One major issue that blocks our learners from raising their hands to ask a question is not just the fear of our judgment towards their question per se, but also towards them on a very personal level. It breaks my heart whenever a learner starts their question with the standard apologetic introduction: this might be a stupid question, but… Two aspects should be considered regarding this reluctance.
The first aspect has already been mentioned: they “fear” us because their question can give us an indication of their knowledge state, and a “stupid question” could reflect on their grading. The second aspect relates to the possible, even harsher, judgment each learner receives from their classmates. In this case, a sophisticated question could label a learner as the “nerd” and “know-it-all”, while an unfruitful question could be the excuse for another kind of name-calling. Our positive attitude toward learners’ questions can set the tone for the entire class: we welcome inquiry, and we respect the inquirers’ differentiated approaches.
2. What actions should teachers take to encourage questioning?
It is in our power, as teachers, to positively embrace “the display of ignorance, confusion, and lack of comprehension in the classroom” (Dillon, 1988, p. 205), which comes in the form of a question. There are some straightforward techniques that we can try. From the beginning, it is helpful to set a specific topic as a “cognitive border” for the development of questions.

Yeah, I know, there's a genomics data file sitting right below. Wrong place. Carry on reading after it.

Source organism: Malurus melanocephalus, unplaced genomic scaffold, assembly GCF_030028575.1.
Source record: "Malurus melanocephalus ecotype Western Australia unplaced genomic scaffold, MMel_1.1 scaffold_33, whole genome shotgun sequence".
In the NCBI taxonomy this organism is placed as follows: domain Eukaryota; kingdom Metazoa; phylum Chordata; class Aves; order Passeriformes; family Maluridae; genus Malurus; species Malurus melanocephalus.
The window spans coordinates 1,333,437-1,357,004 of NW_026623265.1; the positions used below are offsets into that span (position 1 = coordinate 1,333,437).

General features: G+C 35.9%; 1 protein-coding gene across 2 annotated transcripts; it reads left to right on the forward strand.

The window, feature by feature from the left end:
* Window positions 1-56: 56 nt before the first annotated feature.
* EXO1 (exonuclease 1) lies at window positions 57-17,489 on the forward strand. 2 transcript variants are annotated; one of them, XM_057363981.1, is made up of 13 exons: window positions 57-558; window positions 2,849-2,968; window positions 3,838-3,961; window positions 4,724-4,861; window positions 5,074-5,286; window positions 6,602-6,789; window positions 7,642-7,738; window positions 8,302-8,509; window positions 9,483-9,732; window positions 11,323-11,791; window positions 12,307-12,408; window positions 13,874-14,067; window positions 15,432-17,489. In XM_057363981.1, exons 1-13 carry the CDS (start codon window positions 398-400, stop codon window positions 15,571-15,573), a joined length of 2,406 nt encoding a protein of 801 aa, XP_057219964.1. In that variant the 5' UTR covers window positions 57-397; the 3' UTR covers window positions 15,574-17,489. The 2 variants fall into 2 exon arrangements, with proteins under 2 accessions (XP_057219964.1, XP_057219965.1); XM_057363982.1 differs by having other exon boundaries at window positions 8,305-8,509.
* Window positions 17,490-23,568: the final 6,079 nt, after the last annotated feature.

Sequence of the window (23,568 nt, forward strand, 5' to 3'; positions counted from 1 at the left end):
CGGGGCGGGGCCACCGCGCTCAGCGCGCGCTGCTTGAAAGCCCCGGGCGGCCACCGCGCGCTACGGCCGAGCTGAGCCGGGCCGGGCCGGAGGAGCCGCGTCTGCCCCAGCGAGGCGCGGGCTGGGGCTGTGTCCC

When setting questions ourselves, we should carefully select a limited number of them, with just the scope of activating learners’ thinking and trigger a discussion. When receiving questions from learners, we should make the request calmly and give learners a sufficient amount of time to come up with them. As soon as the questions come, we welcome them: we make learners feel that their classroom is a safe environment for the expression of problems and doubts.